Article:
In many ways, Donald Trump’s speech over the weekend in Youngstown, Ohio, was standard fare for the former president; predictably bitter, he warned of America’s decline into a crime-riddled hellscape and lashed out at the media, Hunter Biden, the FBI, and the Justice Department. “We are a nation that has weaponized its law enforcement against the opposing political party like never ever before,” he stated, and baselessly suggested the government was hiding evidence that he actually won the election. But Trump’s appearance at the rally in support of Republican Senate nominee J.D. Vance took a strange and dark turn Saturday when dramatic music suddenly began playing over the arena’s loudspeakers.
The last several minutes of his speech had a soundtrack—a film-score-like tune that resembled an anthem for followers of QAnon, the far-right conspiracy theory and political movement that portrays Trump as a messiah figure saving America from an international cabal of elite, Satan-worshipping pedophiles. As the song played, rally attendees raised their arms in cult-like unison, flashing a one-finger salute, a raised index finger, which appears to reference the foundational QAnon motto, “Where we go one, we go all.” The song, to followers of Q, appeared to be a 2020 track released under the title “Wwg1wga.”
Trump’s team has denied using this QAnon anthem in Ohio. In a statement to The New York Times on Sunday, Trump spokesperson Taylor Budowich said, “The fake news, in a pathetic attempt to create controversy and divide America, is brewing up another conspiracy about a royalty-free song from a popular audio library platform.” Trump’s team used this same defense last month after the former president shared a video that featured the song on his social media website, Truth Social, telling Vice the song is unrelated to QAnon and is called “Mirrors,” by TV and film composer Will Van De Crommert. Both Google and Apple’s music-detecting apps identified the song as “Wwg1wga” by an artist using the name Richard Feelgood, per Media Matters, and analyses showed the two songs to be virtually identical.
Regardless of the Trump team’s denials, Q disciples immediately recognized the song choice for what it was, as noted by Media Matters senior researcher Alex Kaplan.
The former president has shown an increased preoccupation with the far-right conspiracy theory and political movement ever since the FBI’s search of his Mar-a-Lago home. Last week, Trump reposted an image of himself donning a Q pin on his lapel alongside the slogan “The Storm Is Coming” (another Q motto that refers to a violent day of reckoning in which Trump’s enemies will be rounded up and potentially executed on live TV). In late August, Trump used his Truth Social account to repost a “Q drop”––a message supposedly authored by the movement’s anonymous creator, who claims to be a government official with a Q-level security clearance––before later deleting it from his profile.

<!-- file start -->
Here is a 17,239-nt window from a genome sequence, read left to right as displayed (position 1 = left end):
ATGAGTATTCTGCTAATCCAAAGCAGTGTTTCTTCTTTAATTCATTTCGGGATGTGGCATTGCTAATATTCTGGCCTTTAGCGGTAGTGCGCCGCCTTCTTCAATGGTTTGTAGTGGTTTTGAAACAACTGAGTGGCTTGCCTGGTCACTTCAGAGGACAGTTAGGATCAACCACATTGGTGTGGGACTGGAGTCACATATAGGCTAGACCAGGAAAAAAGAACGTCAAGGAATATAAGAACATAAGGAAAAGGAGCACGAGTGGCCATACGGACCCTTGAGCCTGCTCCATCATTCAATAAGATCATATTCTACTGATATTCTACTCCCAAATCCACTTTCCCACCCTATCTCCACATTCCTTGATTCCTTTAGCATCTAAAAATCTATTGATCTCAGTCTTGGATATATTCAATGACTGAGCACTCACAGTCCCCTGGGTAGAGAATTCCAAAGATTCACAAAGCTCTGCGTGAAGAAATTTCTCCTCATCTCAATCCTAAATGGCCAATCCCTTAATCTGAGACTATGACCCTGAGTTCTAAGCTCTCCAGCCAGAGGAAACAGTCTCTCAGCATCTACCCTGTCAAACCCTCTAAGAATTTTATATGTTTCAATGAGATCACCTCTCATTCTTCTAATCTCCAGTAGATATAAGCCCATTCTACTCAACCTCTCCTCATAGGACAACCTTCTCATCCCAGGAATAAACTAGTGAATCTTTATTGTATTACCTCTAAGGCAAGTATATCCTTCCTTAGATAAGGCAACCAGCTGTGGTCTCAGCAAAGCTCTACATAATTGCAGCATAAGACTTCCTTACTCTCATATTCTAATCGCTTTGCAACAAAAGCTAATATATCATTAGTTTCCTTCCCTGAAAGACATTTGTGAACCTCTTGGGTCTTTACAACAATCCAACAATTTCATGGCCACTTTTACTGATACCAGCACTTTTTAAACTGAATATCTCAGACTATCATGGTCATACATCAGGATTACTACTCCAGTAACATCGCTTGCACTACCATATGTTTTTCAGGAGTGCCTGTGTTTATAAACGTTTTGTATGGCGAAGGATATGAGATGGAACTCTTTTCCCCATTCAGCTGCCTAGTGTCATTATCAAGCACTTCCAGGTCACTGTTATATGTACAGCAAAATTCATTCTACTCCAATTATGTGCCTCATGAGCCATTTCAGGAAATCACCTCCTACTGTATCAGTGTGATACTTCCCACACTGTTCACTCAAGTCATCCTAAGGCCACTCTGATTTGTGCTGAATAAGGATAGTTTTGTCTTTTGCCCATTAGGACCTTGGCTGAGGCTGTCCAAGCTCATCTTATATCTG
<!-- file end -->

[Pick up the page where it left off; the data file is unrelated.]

Meanwhile, Truth Social itself has become a cesspool for the sorts of QAnon content and influencers that Twitter, Facebook, and Reddit have clamped down on. Trump has boosted this development by promoting dozens of Q-linked accounts in the past month, according to an Associated Press analysis. Amid Trump’s attempts to ingratiate himself with the movement, QAnon—an ideology that the FBI first identified as a domestic terrorist threat in 2019, according to a memo obtained by Yahoo News at the time—continues to have dangerous and deadly ramifications offline. In Michigan earlier this month, after a 53-year-old man shot and killed his wife and wounded their daughter, and was then killed by police, his other daughter said her father’s obsession with the conspiracy theory drove him to violence, per NBC News. And in Pennsylvania, a 61-year-old man armed with a loaded firearm allegedly entered a Dairy Queen a week and a half ago and told police he was trying to “kill Democrats and liberals,” per local news.
Trump began directly acknowledging QAnon while still in office. “I do know they are very much against pedophilia,” Trump said in 2020 when he was asked about the movement. And while his support for the conspiracy theory remained more muted during his presidency, Trump’s subtle winks and nods have grown into more blatant promotions of the movement that openly calls for killing his political rivals.